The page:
HR executives have already begun moving toward this nuanced approach. Recent research led by our Bain colleague Michael Heric found this group using sophisticated digital tools to fine-tune their understanding of each employee and improve career management, career planning and performance measurement. 

Greg Caimi, who leads Bain's Digital practice in the Americas, explains why businesses should focus on getting current personnel to reach their full potential rather than just hiring talent from outside the organization. 

In talent acquisition, digital technologies can personalize the experience of recruiters and candidates while expanding the talent pool, filtering for candidates with the right skills more effectively and helping identify future talent needs earlier. In workforce planning, it helps identify ideal team compositions and enhance collaboration among team members. In performance management and motivation, technology helps identify the metrics that truly matter for performance, and supports continuous feedback among employees, their peers and supervisors. In the realm of learning, it pinpoints training needs earlier, and improves reach, engagement and information retention through hands-on, accessible methods.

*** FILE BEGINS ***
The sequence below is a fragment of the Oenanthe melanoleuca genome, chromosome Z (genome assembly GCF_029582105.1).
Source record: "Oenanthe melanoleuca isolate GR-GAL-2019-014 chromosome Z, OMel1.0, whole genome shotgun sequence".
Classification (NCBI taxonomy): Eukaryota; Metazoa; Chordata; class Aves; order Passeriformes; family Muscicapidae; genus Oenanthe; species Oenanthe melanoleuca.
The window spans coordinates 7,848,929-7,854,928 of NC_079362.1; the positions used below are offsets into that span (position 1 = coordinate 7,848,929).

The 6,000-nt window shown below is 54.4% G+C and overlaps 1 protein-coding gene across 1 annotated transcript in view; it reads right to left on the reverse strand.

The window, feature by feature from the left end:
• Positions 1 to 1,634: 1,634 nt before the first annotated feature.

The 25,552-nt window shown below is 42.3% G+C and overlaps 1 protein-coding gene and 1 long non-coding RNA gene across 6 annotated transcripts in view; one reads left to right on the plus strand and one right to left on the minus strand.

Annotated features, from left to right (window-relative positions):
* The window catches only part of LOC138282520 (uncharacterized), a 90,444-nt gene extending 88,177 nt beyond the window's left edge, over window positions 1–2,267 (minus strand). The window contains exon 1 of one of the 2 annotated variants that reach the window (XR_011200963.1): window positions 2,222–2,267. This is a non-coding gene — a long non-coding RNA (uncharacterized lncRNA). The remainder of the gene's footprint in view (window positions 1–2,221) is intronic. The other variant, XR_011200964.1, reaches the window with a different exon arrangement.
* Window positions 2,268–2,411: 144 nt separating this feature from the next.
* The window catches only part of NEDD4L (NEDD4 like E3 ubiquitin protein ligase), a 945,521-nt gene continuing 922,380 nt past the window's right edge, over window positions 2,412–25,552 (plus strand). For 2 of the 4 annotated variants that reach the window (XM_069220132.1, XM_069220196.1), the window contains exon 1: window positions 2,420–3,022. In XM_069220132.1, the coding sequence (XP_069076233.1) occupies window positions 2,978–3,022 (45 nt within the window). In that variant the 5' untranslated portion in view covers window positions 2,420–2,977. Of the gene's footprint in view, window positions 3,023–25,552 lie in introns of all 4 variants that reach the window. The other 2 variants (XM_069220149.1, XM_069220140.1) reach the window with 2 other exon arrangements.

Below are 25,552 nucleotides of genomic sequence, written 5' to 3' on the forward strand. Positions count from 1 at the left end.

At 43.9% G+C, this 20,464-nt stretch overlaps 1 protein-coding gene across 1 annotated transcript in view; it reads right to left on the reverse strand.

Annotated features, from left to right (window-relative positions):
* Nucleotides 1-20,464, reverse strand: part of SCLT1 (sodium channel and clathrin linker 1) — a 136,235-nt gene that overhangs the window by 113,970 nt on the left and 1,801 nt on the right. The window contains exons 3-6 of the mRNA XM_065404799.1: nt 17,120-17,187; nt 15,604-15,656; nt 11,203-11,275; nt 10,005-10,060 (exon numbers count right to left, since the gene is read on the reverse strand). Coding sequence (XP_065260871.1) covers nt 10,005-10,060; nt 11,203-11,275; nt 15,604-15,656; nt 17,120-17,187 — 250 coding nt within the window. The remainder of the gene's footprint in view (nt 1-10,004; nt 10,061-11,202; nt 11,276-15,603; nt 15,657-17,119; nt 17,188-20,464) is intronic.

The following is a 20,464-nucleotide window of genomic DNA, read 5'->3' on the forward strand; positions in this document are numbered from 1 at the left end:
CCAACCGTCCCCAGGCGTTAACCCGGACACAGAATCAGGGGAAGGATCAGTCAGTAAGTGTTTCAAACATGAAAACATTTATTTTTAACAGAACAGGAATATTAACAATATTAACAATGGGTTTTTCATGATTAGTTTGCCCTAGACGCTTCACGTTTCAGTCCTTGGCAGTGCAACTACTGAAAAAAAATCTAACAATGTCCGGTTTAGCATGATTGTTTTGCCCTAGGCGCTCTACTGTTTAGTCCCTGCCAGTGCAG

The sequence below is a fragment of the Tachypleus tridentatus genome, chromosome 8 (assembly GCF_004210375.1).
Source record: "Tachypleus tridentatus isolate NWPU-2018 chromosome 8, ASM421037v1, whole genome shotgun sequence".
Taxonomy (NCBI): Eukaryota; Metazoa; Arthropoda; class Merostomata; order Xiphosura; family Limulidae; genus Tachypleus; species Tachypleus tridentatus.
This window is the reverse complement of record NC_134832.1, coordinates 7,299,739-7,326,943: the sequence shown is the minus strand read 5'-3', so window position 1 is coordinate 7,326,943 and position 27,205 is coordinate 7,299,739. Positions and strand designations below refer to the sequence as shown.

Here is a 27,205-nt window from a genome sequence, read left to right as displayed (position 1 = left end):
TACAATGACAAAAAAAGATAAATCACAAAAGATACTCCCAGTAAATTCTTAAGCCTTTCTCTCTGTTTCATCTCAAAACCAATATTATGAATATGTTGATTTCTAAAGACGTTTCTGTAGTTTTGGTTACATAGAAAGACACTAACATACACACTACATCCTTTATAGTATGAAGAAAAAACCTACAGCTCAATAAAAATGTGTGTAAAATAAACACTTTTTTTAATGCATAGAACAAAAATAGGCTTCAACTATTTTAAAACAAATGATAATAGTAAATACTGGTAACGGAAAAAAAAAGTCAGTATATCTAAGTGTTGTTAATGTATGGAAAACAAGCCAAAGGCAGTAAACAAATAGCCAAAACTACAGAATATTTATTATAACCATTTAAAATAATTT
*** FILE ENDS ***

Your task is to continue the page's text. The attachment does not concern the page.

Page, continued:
Early results of applying data-driven insights to talent management are strong. Studies have found machine learning can be up to 17 times more accurate than other methods at predicting who will resign, for example. Natural-language processing has helped recruiters at Johnson & Johnson, Atlassian, Twitter and other companies improve the quality of their job listings in order to enhance the inclusivity of their workplaces. Google’s dedicated People Analytics team is working on a wide range of challenges, from determining the best size and shape of a given department to reducing defections after maternity leave.

Companies creating a digital-ready workforce may find that the digital technologies that have forced them to consider new approaches to talent management become an important part of how they solve the talent challenge. We have only scratched the surface of what is possible.

Greg Caimi leads Bain & Company’s Digital practice in the Americas and is a partner in the firm’s San Francisco office. Ouriel Lancry coleads Bain’s Global Digital practice and is a partner in the Chicago office.